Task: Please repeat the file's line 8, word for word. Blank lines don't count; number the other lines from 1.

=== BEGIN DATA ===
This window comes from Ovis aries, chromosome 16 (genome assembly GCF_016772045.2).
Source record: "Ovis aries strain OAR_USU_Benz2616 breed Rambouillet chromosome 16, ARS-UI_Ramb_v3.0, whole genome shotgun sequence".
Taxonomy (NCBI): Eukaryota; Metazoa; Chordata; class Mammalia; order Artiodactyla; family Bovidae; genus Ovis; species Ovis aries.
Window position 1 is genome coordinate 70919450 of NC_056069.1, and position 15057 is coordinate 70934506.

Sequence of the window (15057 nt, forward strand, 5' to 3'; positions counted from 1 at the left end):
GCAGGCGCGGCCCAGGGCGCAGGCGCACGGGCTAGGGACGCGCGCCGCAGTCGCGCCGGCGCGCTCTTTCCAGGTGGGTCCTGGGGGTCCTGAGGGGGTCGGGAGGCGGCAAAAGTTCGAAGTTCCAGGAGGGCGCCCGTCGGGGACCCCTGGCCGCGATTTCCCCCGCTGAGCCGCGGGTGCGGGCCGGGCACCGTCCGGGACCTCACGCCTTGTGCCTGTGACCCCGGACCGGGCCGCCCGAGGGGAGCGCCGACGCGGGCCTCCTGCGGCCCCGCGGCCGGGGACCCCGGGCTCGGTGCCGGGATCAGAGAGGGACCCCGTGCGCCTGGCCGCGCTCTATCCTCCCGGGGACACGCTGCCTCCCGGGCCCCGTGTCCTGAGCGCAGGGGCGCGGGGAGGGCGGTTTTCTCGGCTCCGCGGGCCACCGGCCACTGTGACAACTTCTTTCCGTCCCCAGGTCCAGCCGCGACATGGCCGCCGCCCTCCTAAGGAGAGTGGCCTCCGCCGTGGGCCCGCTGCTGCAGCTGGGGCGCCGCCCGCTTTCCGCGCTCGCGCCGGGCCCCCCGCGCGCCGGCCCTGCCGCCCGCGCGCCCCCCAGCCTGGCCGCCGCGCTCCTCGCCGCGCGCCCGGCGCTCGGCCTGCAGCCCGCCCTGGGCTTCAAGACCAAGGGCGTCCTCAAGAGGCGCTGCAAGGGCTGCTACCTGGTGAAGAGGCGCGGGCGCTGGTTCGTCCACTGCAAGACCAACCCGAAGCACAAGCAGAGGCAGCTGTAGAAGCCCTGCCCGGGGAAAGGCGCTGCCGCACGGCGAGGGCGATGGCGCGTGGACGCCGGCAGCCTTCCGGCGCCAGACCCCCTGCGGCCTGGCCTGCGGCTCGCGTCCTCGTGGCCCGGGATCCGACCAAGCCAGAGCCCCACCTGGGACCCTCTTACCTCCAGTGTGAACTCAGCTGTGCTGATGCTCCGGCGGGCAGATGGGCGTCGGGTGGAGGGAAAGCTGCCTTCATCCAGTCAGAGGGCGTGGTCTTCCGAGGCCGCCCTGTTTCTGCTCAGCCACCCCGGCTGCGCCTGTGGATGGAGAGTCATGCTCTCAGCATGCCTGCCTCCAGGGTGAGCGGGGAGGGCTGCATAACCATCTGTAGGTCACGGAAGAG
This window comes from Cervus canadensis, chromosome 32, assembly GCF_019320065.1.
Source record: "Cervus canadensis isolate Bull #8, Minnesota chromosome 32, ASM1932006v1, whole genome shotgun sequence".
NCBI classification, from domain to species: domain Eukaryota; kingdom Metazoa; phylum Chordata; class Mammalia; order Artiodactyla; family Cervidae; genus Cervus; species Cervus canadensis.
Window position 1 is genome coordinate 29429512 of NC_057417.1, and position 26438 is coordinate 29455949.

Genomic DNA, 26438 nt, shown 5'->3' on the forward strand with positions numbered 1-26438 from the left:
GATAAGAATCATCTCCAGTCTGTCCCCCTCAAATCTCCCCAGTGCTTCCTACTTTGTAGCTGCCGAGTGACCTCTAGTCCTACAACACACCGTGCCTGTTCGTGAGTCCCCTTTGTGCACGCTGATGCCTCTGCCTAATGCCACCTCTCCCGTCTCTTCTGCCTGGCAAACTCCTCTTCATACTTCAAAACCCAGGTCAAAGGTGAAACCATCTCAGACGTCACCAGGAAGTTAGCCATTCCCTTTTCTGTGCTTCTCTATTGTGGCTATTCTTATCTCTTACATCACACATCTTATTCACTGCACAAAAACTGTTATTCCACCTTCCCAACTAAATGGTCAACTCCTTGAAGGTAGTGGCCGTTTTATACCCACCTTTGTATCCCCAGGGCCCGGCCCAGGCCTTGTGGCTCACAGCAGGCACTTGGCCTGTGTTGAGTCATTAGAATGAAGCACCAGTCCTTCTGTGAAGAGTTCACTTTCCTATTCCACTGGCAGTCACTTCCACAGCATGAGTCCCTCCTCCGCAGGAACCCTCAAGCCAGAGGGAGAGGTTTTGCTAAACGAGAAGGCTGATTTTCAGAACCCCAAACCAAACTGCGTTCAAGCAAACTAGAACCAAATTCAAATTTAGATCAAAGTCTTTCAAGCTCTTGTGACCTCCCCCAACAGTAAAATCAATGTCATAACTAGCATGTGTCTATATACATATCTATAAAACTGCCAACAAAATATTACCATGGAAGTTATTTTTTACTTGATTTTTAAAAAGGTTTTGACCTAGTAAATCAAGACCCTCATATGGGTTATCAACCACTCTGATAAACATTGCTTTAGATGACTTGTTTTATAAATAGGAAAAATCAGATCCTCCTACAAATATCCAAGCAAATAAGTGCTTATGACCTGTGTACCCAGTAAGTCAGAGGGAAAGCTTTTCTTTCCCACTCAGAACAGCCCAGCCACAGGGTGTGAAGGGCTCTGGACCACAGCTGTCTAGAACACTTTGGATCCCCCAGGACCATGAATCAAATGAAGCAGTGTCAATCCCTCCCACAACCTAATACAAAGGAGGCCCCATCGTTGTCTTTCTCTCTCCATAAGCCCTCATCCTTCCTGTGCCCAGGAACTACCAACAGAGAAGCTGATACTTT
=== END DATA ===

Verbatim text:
Source record: "Cervus canadensis isolate Bull #8, Minnesota chromosome 32, ASM1932006v1, whole genome shotgun sequence".